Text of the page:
9 New and Old Disney Women That Prove Every Character Is Worthy of Our Respect

year ago

There are apparent differences in their personalities, motivations, and looks when it comes to the classic and recent Disney princesses. However, each character is worthy of our respect and admiration. To celebrate our love for cartoons, let’s remember the princesses who taught young girls and adults about leadership, success, and self-confidence. Just check out these 9 times Disney princesses were total feminists who challenged beauty standards unexpectedly.

1. Bianca, Reflect

Bianca struggles with body dysmorphia, a mental illness that causes people to see themselves inaccurately or negatively. But rather than letting her dysmorphia define her, she refocuses on pursuing and accomplishing the things in life that make her feel like enough, for instance, being the talented ballerina she’s meant to be.

2. Moana, Moana

Moana is a Polynesian princess whose story follows her journey to save her people from darkness. This way, Moana’s story is similar to that of many Disney princesses. However, Moana is unique because she takes charge of her own life and does not rely on anyone else to do everything for her. She leads by example and proves that young girls can do anything they put their minds to.

3. Merida, Brave

Merida is strong, independent, and self-reliant. When forced into marriage for political gain, she refuses the arranged marriage and runs away from home. It’s a message about how she does not want to be told what she has to do to please other people. She is her own person who makes her own decisions.

Merida’s hair is curly, and she doesn’t want to change this. In the past, princesses were expected to “tame” their hair or dress a certain way. However, Merida sees her curls as an extension of herself.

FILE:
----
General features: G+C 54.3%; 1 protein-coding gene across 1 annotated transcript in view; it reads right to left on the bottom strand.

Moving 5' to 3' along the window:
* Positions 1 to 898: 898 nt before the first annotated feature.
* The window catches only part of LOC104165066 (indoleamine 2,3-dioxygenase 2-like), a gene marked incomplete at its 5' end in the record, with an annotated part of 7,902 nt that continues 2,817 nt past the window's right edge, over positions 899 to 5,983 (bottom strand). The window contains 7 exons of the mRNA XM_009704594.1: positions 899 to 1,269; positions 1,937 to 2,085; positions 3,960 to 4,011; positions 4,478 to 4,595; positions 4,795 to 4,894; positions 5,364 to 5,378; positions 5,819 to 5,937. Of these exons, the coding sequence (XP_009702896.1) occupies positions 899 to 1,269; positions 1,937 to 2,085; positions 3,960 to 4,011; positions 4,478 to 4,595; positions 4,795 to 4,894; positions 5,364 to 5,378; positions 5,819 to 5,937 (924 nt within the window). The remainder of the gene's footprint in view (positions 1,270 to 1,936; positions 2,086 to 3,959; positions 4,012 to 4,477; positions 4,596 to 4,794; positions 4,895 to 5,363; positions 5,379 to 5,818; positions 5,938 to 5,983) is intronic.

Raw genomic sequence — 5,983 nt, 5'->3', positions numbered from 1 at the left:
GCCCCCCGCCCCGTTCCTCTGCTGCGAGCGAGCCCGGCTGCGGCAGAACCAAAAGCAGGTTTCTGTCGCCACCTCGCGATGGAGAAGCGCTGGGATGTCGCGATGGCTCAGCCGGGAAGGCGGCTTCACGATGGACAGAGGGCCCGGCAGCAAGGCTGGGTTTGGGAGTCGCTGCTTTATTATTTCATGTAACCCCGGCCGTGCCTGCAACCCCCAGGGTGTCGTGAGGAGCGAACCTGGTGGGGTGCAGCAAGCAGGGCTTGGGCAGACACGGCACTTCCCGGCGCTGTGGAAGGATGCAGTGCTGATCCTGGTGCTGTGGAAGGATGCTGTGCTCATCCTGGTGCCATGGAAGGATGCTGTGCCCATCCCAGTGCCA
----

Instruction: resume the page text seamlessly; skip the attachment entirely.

4. Mulan, Mulan

When Mulan’s father was called to the battlefield, she disguised herself as a soldier instead! She impressed the other soldiers by saving their lives with bravery and skill that no man could match.

With this kind of strength in mind, it’s no wonder why Mulan is such an inspiring figure for women everywhere! She taught us that we could do anything we set our minds to and to never let anyone tell us otherwise.

Mama Odie doesn’t see her blindness as a weakness but rather as an opportunity for her to learn about the world differently. Her story also shows us that we can overcome obstacles and become more assertive if we have faith in ourselves. This message about overcoming adversity is something that people with disabilities can relate to on many levels, helping them feel more confident about their bodies and abilities.

6. Nani Pelekai, Lilo & Stitch

Nani Pelekai is a strong, independent woman who doesn’t need a man to save her. She’s also not afraid to rock her tummy rolls and show the world that she is no size zero.

She isn’t ashamed of who she is or her appearance; she doesn’t feel like she has to hide behind layers of clothing because she has some extra weight on her frame. She doesn’t try to cover herself up by wearing baggy clothes or hiding under hats and hoodies. Instead, she embraces her curves by feeling comfortable in her skin.

7. Mirabel Madrigal, Encanto

Mirabel Madrigal is a girl who wears glasses and has short curly hair that many young women can relate to. She doesn’t have any special abilities, nor is she adored by everyone. However, she speaks her truth unapologetically. Every day, she proves that we don’t need supernatural powers to save the world.

While she may not fit the stereotypical definition of a princess, there are still many aspects of her character that one would find in most traditional Disney princesses, such as being kind, loving, and brave.

8. Fairy Mary, Tinker Bell

Fairy Mary shatters the stereotype that being overweight makes one clumsy or automatically less athletic. She performs beautiful ice skating routines, exhibiting grace and elegance.
Moreover, she’s comfortable with her body and doesn’t attempt to change it whatsoever.

9. Luisa Madrigal, Encanto

Luisa is a woman of many contradictions. She’s muscular and firm but not masculine. She’s vulnerable and sensitive but not weak. And she’s protective of her own life, her family, and the people she loves.

But Luisa’s most significant contradiction is that she doesn’t see these things as contradictions in the first place. She’s just herself, plain and simple.

Which princess do you relate to the most? What are some of the differences between the “old” and “new” Disney princesses that you feel are worth addressing? How do you feel about Disney’s recent trend of creating more independent and less stereotypical princesses?


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